Assisting role redesign: a qualitative evaluation of the implementation of a podiatry assistant role to a community health setting utilising a traineeship approach

Moran, Anna M. and Nancarrow, Susan A. and Wiseman, Leah and Maher, Kerryn and Boyce, Rosalie A. and Borthwick, Alan M. and Murphy, Karen (2012) Assisting role redesign: a qualitative evaluation of the implementation of a podiatry assistant role to a community health setting utilising a traineeship approach. Journal of Foot and Ankle Research, 5. Article 30. ISSN 1757-1146

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Abstract

Increasing demands for podiatry combined with workforce shortages due to attrition, part-time working practices and rural healthcare shortages means that in some geographical areas in Australia there are insufficient professionals to meet service demand. Although podiatry assistants have been introduced to help relieve workforce shortages there has been little evaluation of their impact on patient, staff and/or service outcomes. This research explores the processes and outcomes of a 'trainee' approach to introducing a podiatry assistant (PA) role to a community setting in the Australian Capital Territory (ACT) Government Health Service Directorate.

Method
A qualitative methodology was employed involving interviews and focus groups with service managers, qualified practitioners, the assistant, service users and consumer representatives. Perspectives of the implementation process; the traineeship approach; the underlying mechanisms that help or hinder the implementation process; and the perceived impact of the role were explored. Data were analysed using the Richie and Spencer Framework approach.

Results
Although the impact of the PA role had not been measured at the time of the evaluation, the implementation of the PA traineeship was considered a success in terms of enabling the transfer of a basic foot-care service from nursing back to podiatry; releasing the Enrolled Nurses (ENs) from foot-care duties; an increase in the number of treatments delivered by the podiatry service; and high levels of stakeholder satisfaction with the role. It was perceived that the transfer of the basic foot-care role from nursing to podiatry through the use of a PA impacted con communication and feedback loops between the PA and the podiatry service; the nursing-podiatry relationship; clinical governance around the foot-care service; and continuity of care for clients through the podiatry service. The traineeship was considered successful in terms of producing a PA whose skills were shaped by and directly met the needs of the practitioners with whom they worked. However, the resource intensiveness of the traineeship model was acknowledged by most who participated in the programme.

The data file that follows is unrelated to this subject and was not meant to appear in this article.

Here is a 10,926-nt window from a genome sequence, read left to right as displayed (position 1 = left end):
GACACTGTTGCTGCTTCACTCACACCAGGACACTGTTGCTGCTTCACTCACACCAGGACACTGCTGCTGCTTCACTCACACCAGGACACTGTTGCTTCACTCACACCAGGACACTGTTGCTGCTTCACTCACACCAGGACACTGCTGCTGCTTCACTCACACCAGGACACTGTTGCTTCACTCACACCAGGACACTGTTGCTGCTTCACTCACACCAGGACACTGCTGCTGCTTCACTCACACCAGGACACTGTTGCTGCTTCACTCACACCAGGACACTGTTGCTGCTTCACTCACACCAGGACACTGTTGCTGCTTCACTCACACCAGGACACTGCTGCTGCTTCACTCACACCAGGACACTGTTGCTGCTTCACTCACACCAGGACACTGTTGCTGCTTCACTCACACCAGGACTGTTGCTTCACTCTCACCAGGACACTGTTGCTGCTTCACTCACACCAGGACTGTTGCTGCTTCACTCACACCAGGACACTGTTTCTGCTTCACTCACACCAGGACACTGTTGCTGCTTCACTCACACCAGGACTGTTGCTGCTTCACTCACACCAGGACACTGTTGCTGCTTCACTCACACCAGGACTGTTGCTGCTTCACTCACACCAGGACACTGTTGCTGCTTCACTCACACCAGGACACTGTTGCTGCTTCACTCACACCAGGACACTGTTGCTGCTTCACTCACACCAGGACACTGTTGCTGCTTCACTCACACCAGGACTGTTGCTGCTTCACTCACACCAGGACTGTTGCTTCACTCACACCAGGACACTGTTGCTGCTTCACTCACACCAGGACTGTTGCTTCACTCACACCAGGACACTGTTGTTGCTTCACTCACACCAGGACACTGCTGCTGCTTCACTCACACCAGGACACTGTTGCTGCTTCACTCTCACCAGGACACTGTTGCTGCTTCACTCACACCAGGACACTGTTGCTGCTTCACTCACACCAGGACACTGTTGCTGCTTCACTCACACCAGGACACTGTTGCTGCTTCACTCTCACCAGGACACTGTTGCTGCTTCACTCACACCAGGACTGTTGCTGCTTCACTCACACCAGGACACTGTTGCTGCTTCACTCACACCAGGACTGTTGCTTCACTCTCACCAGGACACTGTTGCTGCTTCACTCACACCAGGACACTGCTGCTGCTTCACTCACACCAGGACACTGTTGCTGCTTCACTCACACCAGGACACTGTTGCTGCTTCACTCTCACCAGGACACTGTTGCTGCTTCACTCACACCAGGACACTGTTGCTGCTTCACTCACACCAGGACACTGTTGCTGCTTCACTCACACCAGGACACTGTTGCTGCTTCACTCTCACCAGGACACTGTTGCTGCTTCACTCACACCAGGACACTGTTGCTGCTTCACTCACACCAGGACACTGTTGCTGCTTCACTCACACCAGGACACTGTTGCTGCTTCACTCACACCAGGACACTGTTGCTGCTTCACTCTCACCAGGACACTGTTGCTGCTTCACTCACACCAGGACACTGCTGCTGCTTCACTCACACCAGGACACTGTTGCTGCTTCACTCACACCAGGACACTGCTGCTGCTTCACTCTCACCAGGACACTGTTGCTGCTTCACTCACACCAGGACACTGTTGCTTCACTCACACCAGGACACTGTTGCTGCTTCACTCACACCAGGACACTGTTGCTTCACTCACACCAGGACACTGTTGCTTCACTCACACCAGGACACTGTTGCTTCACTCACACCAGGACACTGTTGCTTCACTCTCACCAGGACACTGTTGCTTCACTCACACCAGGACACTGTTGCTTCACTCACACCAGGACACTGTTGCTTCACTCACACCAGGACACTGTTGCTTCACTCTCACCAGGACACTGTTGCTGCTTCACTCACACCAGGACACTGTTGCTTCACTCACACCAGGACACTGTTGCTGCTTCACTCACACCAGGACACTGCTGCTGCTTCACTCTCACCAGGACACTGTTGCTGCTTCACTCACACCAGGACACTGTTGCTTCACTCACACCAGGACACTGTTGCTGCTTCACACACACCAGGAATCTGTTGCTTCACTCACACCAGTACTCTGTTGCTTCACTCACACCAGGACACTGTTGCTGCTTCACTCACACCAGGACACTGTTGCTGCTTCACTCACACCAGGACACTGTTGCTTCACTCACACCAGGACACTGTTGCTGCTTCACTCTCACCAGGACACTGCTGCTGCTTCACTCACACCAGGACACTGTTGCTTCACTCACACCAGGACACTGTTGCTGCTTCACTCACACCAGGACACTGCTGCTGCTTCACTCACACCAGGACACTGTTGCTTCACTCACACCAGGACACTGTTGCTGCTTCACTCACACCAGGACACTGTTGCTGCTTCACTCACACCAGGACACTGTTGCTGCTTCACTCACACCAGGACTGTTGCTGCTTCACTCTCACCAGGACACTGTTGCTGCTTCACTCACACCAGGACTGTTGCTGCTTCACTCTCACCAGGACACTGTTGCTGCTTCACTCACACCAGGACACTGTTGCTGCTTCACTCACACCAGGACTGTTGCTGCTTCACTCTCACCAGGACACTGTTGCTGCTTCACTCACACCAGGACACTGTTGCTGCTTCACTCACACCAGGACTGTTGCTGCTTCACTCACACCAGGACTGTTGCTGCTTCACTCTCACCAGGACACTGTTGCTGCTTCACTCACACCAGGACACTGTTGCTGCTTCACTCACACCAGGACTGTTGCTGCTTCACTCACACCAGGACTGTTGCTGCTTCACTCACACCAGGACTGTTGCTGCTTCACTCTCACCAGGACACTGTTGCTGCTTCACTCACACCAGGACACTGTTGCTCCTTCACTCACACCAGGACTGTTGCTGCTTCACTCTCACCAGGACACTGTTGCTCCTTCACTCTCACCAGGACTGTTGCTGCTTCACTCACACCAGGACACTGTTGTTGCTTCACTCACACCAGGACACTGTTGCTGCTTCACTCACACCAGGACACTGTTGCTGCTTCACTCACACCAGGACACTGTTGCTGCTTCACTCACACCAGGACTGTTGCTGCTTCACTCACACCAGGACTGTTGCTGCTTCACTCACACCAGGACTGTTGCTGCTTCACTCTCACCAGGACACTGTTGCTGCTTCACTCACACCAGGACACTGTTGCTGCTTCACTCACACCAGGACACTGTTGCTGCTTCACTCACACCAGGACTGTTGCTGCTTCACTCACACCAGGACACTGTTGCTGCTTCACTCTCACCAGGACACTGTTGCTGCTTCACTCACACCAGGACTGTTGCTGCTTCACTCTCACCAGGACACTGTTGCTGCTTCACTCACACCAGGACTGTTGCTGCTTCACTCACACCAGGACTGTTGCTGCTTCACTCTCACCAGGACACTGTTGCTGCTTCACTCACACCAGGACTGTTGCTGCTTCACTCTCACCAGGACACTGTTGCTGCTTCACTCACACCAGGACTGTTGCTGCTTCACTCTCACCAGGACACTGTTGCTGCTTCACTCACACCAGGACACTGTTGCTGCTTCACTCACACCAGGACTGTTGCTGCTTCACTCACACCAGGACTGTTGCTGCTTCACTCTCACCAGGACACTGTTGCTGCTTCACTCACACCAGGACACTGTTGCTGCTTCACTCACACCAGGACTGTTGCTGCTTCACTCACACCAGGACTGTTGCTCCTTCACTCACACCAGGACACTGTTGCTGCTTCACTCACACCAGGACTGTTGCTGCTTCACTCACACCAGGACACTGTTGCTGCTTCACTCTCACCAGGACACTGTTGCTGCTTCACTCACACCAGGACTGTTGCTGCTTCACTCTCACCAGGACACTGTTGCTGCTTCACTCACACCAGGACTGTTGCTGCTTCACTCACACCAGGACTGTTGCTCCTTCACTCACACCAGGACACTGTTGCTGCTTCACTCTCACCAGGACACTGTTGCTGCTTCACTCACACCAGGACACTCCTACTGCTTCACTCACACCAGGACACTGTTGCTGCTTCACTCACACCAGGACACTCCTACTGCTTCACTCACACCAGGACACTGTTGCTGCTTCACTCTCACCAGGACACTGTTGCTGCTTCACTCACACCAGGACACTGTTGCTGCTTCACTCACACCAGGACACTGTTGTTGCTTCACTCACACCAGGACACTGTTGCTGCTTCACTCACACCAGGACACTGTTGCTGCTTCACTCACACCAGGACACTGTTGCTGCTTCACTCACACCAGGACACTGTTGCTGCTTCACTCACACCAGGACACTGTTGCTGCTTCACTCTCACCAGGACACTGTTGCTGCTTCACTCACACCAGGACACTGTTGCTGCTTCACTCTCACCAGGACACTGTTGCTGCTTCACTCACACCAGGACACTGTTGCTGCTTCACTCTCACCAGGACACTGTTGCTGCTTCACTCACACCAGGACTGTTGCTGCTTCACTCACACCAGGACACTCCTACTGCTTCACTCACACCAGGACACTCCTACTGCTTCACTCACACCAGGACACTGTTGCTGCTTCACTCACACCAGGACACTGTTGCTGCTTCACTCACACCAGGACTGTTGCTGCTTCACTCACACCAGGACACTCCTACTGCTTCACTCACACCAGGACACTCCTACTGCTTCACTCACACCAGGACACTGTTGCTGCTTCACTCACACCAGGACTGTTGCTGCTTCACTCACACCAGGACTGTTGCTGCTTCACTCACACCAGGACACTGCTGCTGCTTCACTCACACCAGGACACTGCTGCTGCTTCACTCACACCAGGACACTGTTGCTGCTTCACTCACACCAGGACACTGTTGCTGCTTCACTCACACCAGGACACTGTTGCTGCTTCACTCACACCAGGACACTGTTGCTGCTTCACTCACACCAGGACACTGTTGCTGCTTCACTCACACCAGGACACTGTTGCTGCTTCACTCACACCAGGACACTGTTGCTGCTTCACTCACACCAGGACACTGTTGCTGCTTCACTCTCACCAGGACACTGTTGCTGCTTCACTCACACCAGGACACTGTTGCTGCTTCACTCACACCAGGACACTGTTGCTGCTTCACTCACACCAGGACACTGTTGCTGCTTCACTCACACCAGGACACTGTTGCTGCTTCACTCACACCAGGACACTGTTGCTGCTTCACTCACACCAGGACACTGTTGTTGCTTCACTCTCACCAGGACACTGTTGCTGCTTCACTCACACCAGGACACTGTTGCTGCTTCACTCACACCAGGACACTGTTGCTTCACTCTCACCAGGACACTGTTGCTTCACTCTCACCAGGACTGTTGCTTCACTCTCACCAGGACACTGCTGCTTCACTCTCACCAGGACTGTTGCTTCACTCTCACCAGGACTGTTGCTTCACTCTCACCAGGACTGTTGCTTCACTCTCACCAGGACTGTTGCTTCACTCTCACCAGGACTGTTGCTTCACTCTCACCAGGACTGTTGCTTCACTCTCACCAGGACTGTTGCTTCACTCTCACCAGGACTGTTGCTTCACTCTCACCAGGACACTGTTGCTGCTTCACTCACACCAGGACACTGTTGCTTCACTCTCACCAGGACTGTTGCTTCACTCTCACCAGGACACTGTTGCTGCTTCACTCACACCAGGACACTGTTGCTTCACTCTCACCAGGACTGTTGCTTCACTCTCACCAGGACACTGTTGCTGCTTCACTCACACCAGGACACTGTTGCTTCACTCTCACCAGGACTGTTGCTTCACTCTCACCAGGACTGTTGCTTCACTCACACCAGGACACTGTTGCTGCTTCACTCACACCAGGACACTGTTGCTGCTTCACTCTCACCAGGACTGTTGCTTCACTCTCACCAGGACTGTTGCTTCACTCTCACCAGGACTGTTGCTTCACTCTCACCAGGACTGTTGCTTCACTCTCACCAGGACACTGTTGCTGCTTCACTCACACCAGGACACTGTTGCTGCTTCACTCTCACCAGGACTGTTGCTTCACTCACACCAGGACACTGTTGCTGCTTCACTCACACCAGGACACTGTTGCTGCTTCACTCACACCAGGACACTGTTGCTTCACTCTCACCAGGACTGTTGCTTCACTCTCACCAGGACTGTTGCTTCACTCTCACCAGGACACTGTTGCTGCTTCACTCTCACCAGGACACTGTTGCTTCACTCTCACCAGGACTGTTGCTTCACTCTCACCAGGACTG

Conclusions
This research has demonstrated that the implementation of a PA using a traineeship approach requires good coordination and communication with a number of agencies and staff and substantial resources to support training and supervision. There are added benefits of the new role to the podiatry service in terms of regaining control over podiatric services which was perceived to improve clinical governance and patient pathways.


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Item Type: Article (Commonwealth Reporting Category C)
Refereed: Yes
Item Status: Live Archive
Additional Information: © 2012 Moran et al.; licensee BioMed Central Ltd. This is an Open Access article distributed under the terms of the Creative Commons Attribution License (http://creativecommons.org/licenses/by/2.0), which permits unrestricted use, distribution, and reproduction in any medium, provided the original work is properly cited.
Faculty / Department / School: Historic - Faculty of Sciences - No Department
Date Deposited: 10 Mar 2013 06:16
Last Modified: 18 Aug 2014 23:54
Uncontrolled Keywords: traineeships; foot care; podiatry services;
Fields of Research : 11 Medical and Health Sciences > 1117 Public Health and Health Services > 111708 Health and Community Services
Socio-Economic Objective: C Society > 92 Health > 9202 Health and Support Services > 920205 Health Education and Promotion
Identification Number or DOI: 10.1186/1757-1146-5-30
URI: http://eprints.usq.edu.au/id/eprint/22365

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